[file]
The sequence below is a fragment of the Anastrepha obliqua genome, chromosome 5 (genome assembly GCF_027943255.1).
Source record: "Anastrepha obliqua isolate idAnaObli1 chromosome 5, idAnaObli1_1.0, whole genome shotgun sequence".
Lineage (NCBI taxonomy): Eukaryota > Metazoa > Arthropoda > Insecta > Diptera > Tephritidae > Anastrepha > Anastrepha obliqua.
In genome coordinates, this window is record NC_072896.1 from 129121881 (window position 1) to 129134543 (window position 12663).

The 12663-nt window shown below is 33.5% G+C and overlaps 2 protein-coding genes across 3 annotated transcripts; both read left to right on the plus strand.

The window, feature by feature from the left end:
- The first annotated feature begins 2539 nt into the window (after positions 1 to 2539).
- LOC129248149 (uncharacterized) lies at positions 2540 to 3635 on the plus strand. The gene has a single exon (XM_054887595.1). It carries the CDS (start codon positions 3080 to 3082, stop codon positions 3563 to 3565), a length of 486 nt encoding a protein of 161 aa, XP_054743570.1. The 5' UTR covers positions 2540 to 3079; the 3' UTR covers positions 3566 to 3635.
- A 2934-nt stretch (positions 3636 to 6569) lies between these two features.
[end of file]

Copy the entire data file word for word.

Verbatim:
The sequence below is a fragment of the Anastrepha obliqua genome, chromosome 5 (genome assembly GCF_027943255.1).
Source record: "Anastrepha obliqua isolate idAnaObli1 chromosome 5, idAnaObli1_1.0, whole genome shotgun sequence".
Lineage (NCBI taxonomy): Eukaryota > Metazoa > Arthropoda > Insecta > Diptera > Tephritidae > Anastrepha > Anastrepha obliqua.
In genome coordinates, this window is record NC_072896.1 from 129121881 (window position 1) to 129134543 (window position 12663).

The 12663-nt window shown below is 33.5% G+C and overlaps 2 protein-coding genes across 3 annotated transcripts; both read left to right on the plus strand.

The window, feature by feature from the left end:
- The first annotated feature begins 2539 nt into the window (after positions 1 to 2539).
- LOC129248149 (uncharacterized) lies at positions 2540 to 3635 on the plus strand. The gene has a single exon (XM_054887595.1). It carries the CDS (start codon positions 3080 to 3082, stop codon positions 3563 to 3565), a length of 486 nt encoding a protein of 161 aa, XP_054743570.1. The 5' UTR covers positions 2540 to 3079; the 3' UTR covers positions 3566 to 3635.
- A 2934-nt stretch (positions 3636 to 6569) lies between these two features.